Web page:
By Tom Prosser
Dai Young is determined to lead Cardiff Rugby into a successful but sustainable new era which includes a rebrand off the field and a focus of long-term success on the field.
After making well over 100 appearances for the club as a player and a previous eight year stint as director of rugby, there are very few people around who would be in a better position to lead the Blue and Blacks into a new chapter than Young.
Young insists he’s focused on implementing a long-term strategy at the club by building a platform for the club to compete consistently in the future and giving the next generation of local stars an opportunity to shine and develop with their home side.
“A big thing that I pride myself on is not making short term fixes, you can put yourself under a bit of pressure initially but the important thing is coming in and making the right decision for the medium and long-term benefit,” said Young who had a nine year spell at Wasps prior to rejoining Cardiff.
“Of course you have to make some progress in the short term otherwise you won’t be there long enough to exercise a medium and long term view.
“Part and parcel of my make up is laying a solid foundation to build on. It’s all well and good to reach a certain point but you want to stay there.
“It’s not a case of not valuing every fixture or going into games thinking that winning or losing doesn’t matter, because it always does. You want to win every game but you also need to have half an eye on building something sustainable.”
During his first spell at the club, Young saw homegrown stars such as Sam Warburton, Leigh Halfpenny, Josh Navidi and Jamie Roberts graduating into the first team at the Arms Park and eventually cementing their places as established Welsh internationals.
This is something the 54-year-old wants to replicate this time around and has already started giving opportunities to the stars of the future.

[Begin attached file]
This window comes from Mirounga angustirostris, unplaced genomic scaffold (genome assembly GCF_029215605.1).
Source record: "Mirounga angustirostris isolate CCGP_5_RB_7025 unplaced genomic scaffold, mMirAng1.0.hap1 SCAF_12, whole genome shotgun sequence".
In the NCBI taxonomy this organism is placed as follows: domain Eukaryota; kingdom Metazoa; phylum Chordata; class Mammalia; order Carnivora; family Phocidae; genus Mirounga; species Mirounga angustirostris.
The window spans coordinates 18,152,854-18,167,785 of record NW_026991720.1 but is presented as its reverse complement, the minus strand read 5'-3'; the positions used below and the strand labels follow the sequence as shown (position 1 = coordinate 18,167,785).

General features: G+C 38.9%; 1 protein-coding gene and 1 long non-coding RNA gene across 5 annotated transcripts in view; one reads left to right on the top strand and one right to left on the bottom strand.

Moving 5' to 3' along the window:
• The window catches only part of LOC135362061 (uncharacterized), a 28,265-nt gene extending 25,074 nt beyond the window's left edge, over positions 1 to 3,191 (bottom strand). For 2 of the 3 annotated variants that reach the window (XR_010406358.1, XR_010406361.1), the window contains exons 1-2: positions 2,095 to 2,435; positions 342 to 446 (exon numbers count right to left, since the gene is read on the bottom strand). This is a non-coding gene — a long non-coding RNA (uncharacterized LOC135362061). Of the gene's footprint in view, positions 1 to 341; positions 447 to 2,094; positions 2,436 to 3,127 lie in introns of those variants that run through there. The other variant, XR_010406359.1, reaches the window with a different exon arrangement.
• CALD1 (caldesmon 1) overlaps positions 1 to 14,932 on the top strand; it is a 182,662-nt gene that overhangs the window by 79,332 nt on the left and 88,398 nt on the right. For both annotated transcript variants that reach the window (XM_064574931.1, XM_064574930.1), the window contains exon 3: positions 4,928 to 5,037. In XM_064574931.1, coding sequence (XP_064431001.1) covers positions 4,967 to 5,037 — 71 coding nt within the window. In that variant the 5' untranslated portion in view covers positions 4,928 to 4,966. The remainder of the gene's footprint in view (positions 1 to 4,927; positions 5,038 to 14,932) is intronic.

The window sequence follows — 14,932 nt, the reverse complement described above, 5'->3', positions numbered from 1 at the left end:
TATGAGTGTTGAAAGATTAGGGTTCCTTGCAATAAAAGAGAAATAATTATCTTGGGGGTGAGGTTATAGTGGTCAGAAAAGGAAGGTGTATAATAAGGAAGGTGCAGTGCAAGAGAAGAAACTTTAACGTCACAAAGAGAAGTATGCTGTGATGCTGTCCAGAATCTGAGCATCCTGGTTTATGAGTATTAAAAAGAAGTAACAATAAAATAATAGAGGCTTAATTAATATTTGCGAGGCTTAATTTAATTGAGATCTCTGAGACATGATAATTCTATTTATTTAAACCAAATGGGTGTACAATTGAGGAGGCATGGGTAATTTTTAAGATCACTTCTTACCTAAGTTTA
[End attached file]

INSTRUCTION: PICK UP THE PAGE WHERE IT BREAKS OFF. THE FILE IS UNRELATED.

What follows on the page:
“You only need to look at the centres. In my brief spell as an interim, I was pretty quick to expose Ben Thomas just to get him out to play. We played him at full back, we played him at 10 and we played him at 12, initially just to get him out on the field and get some game-time in him.
“He’s a quality player that can play in a number of positions, although I’m sure he’ll settle on one sooner rather than later. But for now it’s about getting them out there and playing at this level.
“Max Llewellyn is another who played two games and was man of the match in one. I’m excited about these guys and they’ve got to be given an opportunity.
“You have to be brave as a director of rugby because they won’t play well in every game. That’s part and parcel of it with youngsters – it’s going to be a bit of a rollercoaster but you’ve got to stick with them.”
One new face arriving at the Arms Park next season is outside-half Rhys Priestland, Young is confident the 50-times capped playmaker will make crucial contributions both on and off the field for Cardiff.
“Rhys is a really good guy off the field, which is important. One thing that did strike me when I came back here was that there are a lot of good people here and everyone wants the same thing.
“Everyone wants to get better and everyone wants to achieve things.
“Rhys comes into that and he’ll really add to the group. He’s a good guy who puts the team first and the experience he’s got is right up there.
“With the couple of sessions he’s done, he’s already added his experience and knowledge. That’s what the players need because you look at the squad and they’re predominantly come through the Cardiff set-up and haven’t really experienced other environments.
“When you bring players from other environments, they’ll add to that as well. We’re really pleased to have him on board and I think he’ll be a really big help to us moving forward as a side.”
To celebrate the launch of the new Cardiff Rugby brand, the club held a tag rugby festival at Cardiff Castle last weekend.
Young is looking forward to embracing the change and said everyone should be proud of the history of the club.
“I was very proud to put on the Cardiff jersey as a player, and we’re all aware of the history at the club,” said the former Cardiff, Wales and British & Irish Lions prop.
“People above my pay grade have looked into it and canvassed supporters and sponsors, so it’s not a decision that’s been taken lightly.
“It’s a decision that supporters, sponsors and the like thought was the best way to move forward. They know better than me what people want.
“From my point of view, it doesn’t change my job. Our focus is exactly the same.
“Although the name has changed and we embrace our history, it doesn’t change our responsibilities within the regional pathways.
“If you look at our squad, a big percentage come from the valleys and we’re proud of that and it’s something we don’t see changing.”